There is much debate around the “ideal” size, shape and type of garden bed. As a gardener who is always looking for practical, affordable and effective gardening solutions, I tend to stick to a couple of garden bed types.
My first preference is to work directly with existing soil – if it is not contaminated, infested with rodents, or covered with pavement. If the soil is contaminated, infested with rodents or paved over, I always recommend raised beds.
Half wine barrels are excellent planters that are fairly long-lasting (+/- 10 years). They work well for small perennial shrubs, veggies and herbs. I’ve even got a 20+ year-old Meyer lemon tree in one and it is still happy and productive.
If you are going to build a raised bed, be sure to use a long-lasting kind of wood. Salvaged redwood planks are the best option but they are often hard to find. Douglass Fir and Pine should NOT be used as they decompose quickly when in contact with biologically-active soil (lasting less than 5 years, oftentimes). Broken concrete or “urbanite” also works well.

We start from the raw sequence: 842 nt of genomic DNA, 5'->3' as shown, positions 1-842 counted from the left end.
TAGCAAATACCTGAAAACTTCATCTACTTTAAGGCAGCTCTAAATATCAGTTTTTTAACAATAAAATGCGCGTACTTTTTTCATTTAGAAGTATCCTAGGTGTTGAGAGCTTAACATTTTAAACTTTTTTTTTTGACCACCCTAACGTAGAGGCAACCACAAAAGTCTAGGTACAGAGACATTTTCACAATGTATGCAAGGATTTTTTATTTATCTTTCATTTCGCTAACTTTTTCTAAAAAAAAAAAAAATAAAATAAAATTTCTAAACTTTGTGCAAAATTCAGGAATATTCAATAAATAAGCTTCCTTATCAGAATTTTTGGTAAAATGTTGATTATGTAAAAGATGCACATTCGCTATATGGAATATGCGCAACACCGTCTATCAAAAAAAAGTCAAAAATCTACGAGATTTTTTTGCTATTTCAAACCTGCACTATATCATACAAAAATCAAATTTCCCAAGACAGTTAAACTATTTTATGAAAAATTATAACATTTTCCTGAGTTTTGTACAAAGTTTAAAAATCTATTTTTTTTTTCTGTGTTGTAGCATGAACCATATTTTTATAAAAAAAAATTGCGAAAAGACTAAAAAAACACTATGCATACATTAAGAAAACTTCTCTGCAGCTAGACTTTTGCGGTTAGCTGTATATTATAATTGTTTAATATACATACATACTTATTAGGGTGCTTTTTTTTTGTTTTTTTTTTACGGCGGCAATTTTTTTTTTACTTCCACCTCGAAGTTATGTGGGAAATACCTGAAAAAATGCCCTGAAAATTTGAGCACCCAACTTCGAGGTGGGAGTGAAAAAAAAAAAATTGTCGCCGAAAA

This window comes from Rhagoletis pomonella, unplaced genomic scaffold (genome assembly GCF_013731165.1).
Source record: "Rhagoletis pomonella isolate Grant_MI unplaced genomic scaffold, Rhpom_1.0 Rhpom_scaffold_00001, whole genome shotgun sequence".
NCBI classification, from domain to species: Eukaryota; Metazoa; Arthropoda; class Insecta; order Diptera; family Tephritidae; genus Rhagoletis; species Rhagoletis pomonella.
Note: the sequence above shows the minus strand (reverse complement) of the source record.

For school gardens, I like a 3×8 ft bed raised bed. It is large enough to produce a significant amount of food, students can reach to the middle of the bed from both sides, and it is large enough for about ¼ of a class to work with at a time (roughly 8 students).
We built one yesterday with the students and community volunteers at Giannini Middle School and I thought I’d share the photos to show the sequence of what we did. They have a really bad rodent problem, so we lined the bed with welded wire mesh and hammered “U” staples in to attach the mesh as well.